EPISODE EIGHT|The World’s Great Doctors with Prof. Rembert Koczulla

2021-12-24 15:19:58 Guangzhou Gloryren Medical Technology Co., Ltd 38

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For the eighth episode of Gloryren’s high-end talk, we are honored to have a conversation with Prof. Dr. Rembert Koczulla, Professor of Pulmonary Rehabilitation, Department of Pulmonology, Philipps-Universität Marburg and Chief of the Pulmonary Department of Schön Klinik Berchtesgadener Land. Prof. Koczulla is the only professor for Pulmonary Medicine in Germany, the founder of the Institute for Pulmonary Rehabilitation Research and also is part of a BMBF Project Covid/post Covid. In the interview, Prof. Koczulla shared with us his unique opinions on some hot topics, for example, when the pandemic will end and how should the Covid-19 patients do during the phase of rehabilitation. 


01

Why did you decide to pursue a career in medicine and why, in particular, did you decide to specialize in Pulmonary Rehabilitation?

Doing or being a medical doctor was my dream since childhood times. I started university time in Berlin, and I went to the US and also to the Netherlands. First, I started with a kind of internal medicine, and pulmonology was just that I was very interested in. I saw a lot of patients suffering from pulmonary problems. I was always, since childhood and since starting university career, I was interested in science. In the university where I did my first pulmonology education, I had the opportunity to do a lot of scientific work, so I stayed with the pulmonology. You ask me why I then went to the rehab part. I did a lot of intensive care medicine. The rehab here is something which is not the classical rehab. That means rehab here has more severe patients, and the intensive care education just had me taken up. Here we see a lot of transplant patients, we see a lot of patients before transplant. At the moment, we see a lot of Covid patients.



02


How did your early youth experience shape your success?

There is a nice story. When I was a little boy, I injured my eye. I was fascinated by the doctors who had me just to keep the opportunity to see and to have that sense of seeing. So I recovered from that injury and I was fascinated by medicine. I think that's one of the parts which inspired me to come to the field of medicine.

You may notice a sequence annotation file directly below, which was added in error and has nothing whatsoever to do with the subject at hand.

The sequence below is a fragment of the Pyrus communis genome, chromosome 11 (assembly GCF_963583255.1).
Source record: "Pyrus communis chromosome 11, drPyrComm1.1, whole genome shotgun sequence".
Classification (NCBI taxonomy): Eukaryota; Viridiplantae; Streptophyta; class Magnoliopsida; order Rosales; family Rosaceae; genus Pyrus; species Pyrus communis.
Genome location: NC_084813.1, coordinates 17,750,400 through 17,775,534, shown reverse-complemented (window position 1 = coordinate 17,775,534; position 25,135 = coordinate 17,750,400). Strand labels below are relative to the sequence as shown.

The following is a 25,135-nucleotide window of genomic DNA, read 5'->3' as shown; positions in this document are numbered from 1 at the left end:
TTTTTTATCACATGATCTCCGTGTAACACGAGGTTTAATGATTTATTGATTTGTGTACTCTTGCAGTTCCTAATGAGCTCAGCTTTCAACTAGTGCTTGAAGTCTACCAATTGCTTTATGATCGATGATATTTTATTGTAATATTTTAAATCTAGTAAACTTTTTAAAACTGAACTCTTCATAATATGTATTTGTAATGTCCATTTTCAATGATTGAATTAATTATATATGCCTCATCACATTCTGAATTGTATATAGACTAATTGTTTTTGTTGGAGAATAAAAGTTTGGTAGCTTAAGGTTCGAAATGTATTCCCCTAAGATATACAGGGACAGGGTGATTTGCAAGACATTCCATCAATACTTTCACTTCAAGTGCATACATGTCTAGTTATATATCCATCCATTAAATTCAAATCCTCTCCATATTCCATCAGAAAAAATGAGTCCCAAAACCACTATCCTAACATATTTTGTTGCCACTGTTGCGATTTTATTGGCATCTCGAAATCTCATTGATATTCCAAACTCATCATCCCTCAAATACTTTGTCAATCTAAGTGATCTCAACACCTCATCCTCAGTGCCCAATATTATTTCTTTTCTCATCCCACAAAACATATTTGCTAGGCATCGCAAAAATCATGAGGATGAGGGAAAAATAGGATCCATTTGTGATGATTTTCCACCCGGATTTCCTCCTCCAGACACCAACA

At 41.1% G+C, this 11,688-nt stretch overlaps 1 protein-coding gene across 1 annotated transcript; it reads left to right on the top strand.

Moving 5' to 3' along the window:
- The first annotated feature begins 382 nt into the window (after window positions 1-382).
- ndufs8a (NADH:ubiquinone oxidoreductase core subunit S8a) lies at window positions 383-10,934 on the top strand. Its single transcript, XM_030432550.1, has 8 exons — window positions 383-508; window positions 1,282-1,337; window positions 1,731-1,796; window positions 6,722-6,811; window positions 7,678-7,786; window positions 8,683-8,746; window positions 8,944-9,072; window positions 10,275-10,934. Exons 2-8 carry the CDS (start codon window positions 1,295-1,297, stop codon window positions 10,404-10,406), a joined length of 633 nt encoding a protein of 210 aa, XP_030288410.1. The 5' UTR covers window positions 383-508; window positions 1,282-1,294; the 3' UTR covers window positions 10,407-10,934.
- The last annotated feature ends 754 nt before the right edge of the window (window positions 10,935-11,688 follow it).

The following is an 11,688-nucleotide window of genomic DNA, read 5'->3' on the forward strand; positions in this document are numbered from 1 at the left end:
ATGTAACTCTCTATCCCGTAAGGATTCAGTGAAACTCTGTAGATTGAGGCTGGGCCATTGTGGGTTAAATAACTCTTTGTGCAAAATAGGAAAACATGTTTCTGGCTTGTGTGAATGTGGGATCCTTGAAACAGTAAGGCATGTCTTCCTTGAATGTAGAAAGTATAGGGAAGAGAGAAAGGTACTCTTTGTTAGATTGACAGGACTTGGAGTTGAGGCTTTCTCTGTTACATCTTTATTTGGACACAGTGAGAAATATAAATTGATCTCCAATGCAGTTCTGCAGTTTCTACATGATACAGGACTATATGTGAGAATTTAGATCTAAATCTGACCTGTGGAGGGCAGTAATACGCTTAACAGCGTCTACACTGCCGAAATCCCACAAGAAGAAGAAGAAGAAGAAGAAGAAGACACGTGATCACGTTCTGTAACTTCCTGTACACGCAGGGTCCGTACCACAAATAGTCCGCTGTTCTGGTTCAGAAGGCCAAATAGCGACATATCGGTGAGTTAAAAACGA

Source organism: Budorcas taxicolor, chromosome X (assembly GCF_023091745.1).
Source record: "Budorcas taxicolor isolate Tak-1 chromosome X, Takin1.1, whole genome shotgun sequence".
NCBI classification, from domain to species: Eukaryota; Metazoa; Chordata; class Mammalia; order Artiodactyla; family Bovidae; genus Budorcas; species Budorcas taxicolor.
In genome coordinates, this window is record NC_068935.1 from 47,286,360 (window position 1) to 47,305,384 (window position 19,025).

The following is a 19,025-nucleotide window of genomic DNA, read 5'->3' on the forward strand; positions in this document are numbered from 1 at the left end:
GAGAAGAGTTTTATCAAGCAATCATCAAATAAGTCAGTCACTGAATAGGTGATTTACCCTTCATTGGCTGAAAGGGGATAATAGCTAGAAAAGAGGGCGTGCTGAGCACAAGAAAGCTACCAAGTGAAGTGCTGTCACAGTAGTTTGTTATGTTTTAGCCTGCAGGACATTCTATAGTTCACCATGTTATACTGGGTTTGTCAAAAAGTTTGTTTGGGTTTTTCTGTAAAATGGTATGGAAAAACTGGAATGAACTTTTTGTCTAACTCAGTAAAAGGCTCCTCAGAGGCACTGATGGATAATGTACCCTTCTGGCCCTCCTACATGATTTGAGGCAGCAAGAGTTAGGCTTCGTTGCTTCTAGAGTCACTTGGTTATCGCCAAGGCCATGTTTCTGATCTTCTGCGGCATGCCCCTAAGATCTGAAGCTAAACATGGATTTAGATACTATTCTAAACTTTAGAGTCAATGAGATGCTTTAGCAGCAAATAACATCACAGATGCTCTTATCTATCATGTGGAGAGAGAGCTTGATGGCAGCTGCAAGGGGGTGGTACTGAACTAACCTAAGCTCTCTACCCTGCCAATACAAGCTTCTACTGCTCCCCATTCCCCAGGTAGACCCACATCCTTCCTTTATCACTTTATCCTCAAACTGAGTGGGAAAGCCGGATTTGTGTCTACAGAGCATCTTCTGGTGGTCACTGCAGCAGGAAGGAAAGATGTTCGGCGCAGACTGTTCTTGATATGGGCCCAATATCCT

03


Who have been you greatest influences? What have they taught you and how have they inspired you?

There were some teachers that influenced me of course at medical school. But the person who influenced me most during my medical career was Claus Vogelmeier. He is a specialist in chronic obstructive pulmonary diseases. He was kind of my father figure in medicine. But there were also some really prominent educators, like Denton A. Cooley from the heart surgery in Houston, Klaus Rabe, Pieter Hiemstra and Peter Sterk where they were the influences during my time at the Netherlands.



04


There are not many W3 professors in Pulmonary Rehabilitation. How did you feel when you obtain the professorship at the University of Marburg?

It is a big honor to be the only professor for Pulmonary Medicine in Germany. And of course it is also a position that has a lot of responsibility for future structures. There's also the demand of developing something which helps to bring the field forwards. So I like to structure that, I like to develop that. It is just a nice feeling to see that we’ve achieved quite a lot in the last 4 years.



05


How do you balance the personal life, administration, clinical practice, research activities and lecturing?

I see a lot of patients, and I am doing rounds quite often. I also have a major parts in the diagnostics. The balance between the lectures and the clinical setting, it's sometimes difficult. So we have some lecture weeks here. That means we have the students here for a week. I also travel for the lectures in Marburg and in Salzburg. The research is part of the daily business. We will check every patient if he/she can be part in a specific study. We have a lot of parallel running clinical studies in our department. We have a special setting that the patients stay here for at least three weeks that gives you a lot of opportunities for scientific questions. That's the reason why we run so many studies here. For the basic science, we have the collaboration with the Marburg where I have some employees that help to answer that scientific questions.



06


Could you please share one case that you think as the most challenging and impressive one?

We have a lot of challenging cases, since we see a lot of severe patients in pulmonary medicine. But one of the most challenging in the last couple of weeks was a patient suffering from post-Covid. He came in a really bad shape, but later was able to enter the stairway of the plane himself and went back to his home country.



07


You have been an active member of a number of leading organizations or societies in the field of pulmonology; how has this helped to shape your career?

I think the networking based on society context or in the society is a major part of developing network systems for clinical and for scientific questions. It is increasing your success, increasing the quality of your work by using these systems. So I think it's mandatory to have that kind of networking, for example, joining some societies.



08


The COVID-19 pandemic is one of the biggest challenges facing modern healthcare. What impact do you see this having on the field of Pulmonary Rehabilitation?